1 TO: Mary Blakefield, Associate Vice Chancellor FROM: TJ Rivard, Dean, School of Humanities & Social Sciences DATE: June 17, 2009 RE: General Education Assessment for Introduction In the spring of 2008, the General Education Assessment Committee tested the attached general education rubrics (appendix 2) on a number of classes to see if the information gathered would be valuable enough to assess the campus learning objectives (LO) in courses that met the general education requirements. This pilot also allowed the committee to see what logistical issues might be faced during implementation. In addition, the committee requested feedback from the faculty who participated in the pilot. Here are the conclusions of the pilot study: 1) The rubrics that the General Education Committee developed could be used but that we would have no way of knowing what the specific results would mean until we had two or more years of data to evaluate. As a result, we decided that the information gathered in would serve as a baseline against future years. 2) There was a concern that the rubrics would be interpreted too broadly to offer useful assessment data. While this could be true, we should be able to determine that across the data that we receive in any given year and across assessment years. Special attention should be given to erratic data and determine if adjusting the rubric will resolve the issue. 3) Because faculty in courses being assessed were asked to assess random assignments in their courses, some thought that faculty may skew the results by choosing specific students assignments that would show their courses in a positive light rather than choosing student work through a random selection. The pilot did not reveal that this was the case. 4) The pilot was implemented approximately two-thirds of the way through the semester in the hopes of capturing student assignments that would demonstrate their knowledge near the end of the term. Several faculty made the comment that the learning objectives that fit their particular classes were often best assessed in assignments during the first part of the course. In the fall, the committee opted to send out the rubrics earlier and remind faculty of their need to fill out the rubric at various points. In the fall, the assessment should have been sent out even earlier than it was.
2 5) The committee assigned specific courses to assess specific LO s, thinking that if we didn t we may get an uneven proportion of responses to LO s. However, many instructors found this difficult, because often they did not have assignments that addressed them. As a result, the committee decided to send out all of the rubrics in the fall to all of the faculty in General Education (with the exception of those teaching in math and science) and allow faculty to choose what it was they wanted to assess. 6) After consulting with our Higher Learning Commission mentor, we thought it best that we gather data in the fall rather than throughout the year and analyze it in the spring. The idea was that analysis and recommendations could be made during the spring to enable changes before the next fall. The timing will need to be worked on. As a result of these considerations, the committee felt fairly confident that we would be able to implement the General Education Assessment plan in the fall of 2008 (the pilot report can be seen in appendix 1). Method On October 28, 2008, the following was sent to all faculty teaching courses at the one hundred and two hundred level that counted toward general education (115 sections). While some courses taught at the three hundred level are accepted as meeting distribution requirements in general education, that is not their primary intent, so the Committee chose not to assess those courses. The IU East Assessment Academy has been working with the Higher Learning Commission on developing an assessment plan for General Education (not programs). We piloted the program last spring and are fully implementing it this fall. That means all 100 and 200 level courses that fit into the category of gen ed need to turn in an assessment rubric. This does not apply to courses in the Writing Program or SPCH- S121 courses; they already have an assessment process. All other 100 and 200 level courses should conduct an assessment. You have been included in this because you teach a 100 or 200 level class that counts toward general education at IU East. The IUE Assessment Academy decided that general education only addresses Learning Objectives 3-7. Since the Speech Program and the Writing Program assess Learning Objective 3, the only objectives that we need to concern ourselves with are Objectives 4 7. The Gen Ed Assessment Committee designed rubrics for each of those areas. Here is what we need instructors to do: 1) Read over the attached rubrics for each of the Learning Objectives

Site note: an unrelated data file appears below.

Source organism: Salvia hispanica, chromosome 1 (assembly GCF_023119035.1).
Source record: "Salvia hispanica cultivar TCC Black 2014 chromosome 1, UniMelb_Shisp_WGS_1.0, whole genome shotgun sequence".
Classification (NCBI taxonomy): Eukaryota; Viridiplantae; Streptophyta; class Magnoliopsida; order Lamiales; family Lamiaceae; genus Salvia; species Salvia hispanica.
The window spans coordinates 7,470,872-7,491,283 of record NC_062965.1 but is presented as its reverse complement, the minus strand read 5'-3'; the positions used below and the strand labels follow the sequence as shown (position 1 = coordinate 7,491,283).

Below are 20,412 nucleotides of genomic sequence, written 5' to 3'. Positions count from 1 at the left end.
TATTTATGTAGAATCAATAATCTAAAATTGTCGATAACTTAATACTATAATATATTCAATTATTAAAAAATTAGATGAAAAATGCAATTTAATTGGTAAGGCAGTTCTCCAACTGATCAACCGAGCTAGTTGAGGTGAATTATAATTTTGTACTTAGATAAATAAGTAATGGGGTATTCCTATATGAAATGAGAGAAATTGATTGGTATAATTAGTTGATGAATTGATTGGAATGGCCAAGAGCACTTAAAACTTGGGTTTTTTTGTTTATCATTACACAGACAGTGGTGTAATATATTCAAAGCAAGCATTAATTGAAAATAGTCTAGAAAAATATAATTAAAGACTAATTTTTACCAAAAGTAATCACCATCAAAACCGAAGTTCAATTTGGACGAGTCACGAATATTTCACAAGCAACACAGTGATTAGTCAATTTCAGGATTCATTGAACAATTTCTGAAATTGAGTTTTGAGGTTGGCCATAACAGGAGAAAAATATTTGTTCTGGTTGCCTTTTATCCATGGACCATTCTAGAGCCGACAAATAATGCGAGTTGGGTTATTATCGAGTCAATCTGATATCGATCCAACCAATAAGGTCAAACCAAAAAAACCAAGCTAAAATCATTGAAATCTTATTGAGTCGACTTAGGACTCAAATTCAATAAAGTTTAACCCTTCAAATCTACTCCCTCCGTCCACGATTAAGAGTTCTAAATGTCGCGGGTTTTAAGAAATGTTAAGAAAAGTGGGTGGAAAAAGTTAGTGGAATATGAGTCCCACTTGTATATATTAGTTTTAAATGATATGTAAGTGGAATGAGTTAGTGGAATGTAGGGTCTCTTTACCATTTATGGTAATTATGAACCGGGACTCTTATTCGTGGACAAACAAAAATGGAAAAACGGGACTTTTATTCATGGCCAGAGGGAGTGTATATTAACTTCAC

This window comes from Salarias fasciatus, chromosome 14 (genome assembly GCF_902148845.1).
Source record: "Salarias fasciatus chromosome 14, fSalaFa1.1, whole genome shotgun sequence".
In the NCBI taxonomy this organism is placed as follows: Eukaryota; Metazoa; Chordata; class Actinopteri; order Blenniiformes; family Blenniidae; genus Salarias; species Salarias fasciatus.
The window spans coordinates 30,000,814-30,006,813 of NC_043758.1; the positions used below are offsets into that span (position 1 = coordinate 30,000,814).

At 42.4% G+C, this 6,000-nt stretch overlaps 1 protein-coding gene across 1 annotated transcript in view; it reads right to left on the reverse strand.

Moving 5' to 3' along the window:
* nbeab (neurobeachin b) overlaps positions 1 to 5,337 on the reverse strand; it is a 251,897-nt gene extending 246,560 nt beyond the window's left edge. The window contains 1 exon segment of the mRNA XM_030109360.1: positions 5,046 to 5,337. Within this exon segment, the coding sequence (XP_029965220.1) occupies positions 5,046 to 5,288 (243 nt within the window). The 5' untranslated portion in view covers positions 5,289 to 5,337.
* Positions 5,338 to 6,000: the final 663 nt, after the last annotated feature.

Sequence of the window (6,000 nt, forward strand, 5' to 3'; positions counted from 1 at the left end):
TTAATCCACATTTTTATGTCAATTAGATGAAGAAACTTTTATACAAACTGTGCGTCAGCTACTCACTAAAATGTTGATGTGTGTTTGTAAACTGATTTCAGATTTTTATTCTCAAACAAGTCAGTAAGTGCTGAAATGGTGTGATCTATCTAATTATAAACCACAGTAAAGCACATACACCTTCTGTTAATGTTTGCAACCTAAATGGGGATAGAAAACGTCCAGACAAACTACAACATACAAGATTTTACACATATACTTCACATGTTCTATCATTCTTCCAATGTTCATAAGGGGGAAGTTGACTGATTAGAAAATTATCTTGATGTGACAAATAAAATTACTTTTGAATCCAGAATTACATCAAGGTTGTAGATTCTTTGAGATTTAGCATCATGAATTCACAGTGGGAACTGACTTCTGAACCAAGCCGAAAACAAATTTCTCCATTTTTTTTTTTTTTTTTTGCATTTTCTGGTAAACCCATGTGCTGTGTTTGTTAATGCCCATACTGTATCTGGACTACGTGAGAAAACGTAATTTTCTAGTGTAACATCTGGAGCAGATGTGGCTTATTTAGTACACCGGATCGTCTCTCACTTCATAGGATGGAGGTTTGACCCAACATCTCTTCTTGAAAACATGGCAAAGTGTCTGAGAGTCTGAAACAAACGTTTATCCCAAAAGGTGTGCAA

3 2) Choose ONE that you want to assess in your classroom. 3) Choose an assignment from the latter portion of the course: a paper, an exam if appropriate, or other assignment 4) Randomly select five examples of the assignment (e.g., the last five students on the roster; the first two, #14, and the last two; however you want) 5) Make five copies of the rubric (one for each of the randomly selected student works) 6) Circle the appropriate number on the scale based on your assessment of the piece for each item within the rubric (remember this is about what the students appear to be accomplishing, NOT about whether the teacher of the course is doing the course justice) 7) Send the scored rubrics from your classes with a cover sheet that identifies the course (not the section) and the nature of the assignment being assessed to TJ Rivard ML 238 by Dec. 15th. The data was collected and summarized through SPSS. Results Thirty-one of one hundred and fifteen sections returned the assessment rubrics. Five rubrics representing five sections were filled out incorrectly. The twenty-six remaining sections represented 145 students. * 24% of the students were assessed under LO 4. 68% of the students were assessed under LO 5. 12% of the students were assessed under LO 6. 5% of the students were assessed under LO 7. The chart on the next page illustrates the numeric data gathered from SPSS. Each of the learning objectives were broken into their component parts which is why LO 4 is broken into three parts, LO 5 into two, and so on. See Appendix 2 for details about the specific skills assessed under each LO. * One faculty member reported that she was unable to use any of the rubrics for her course (ENG-W 203 Creative Writing), because the LO that she assesses for and makes the most sense was LO 3 which we had determined would be assessed adequately under the Writing Program s assessment. This is clearly not the cases and will need to be reconsidered for the next round.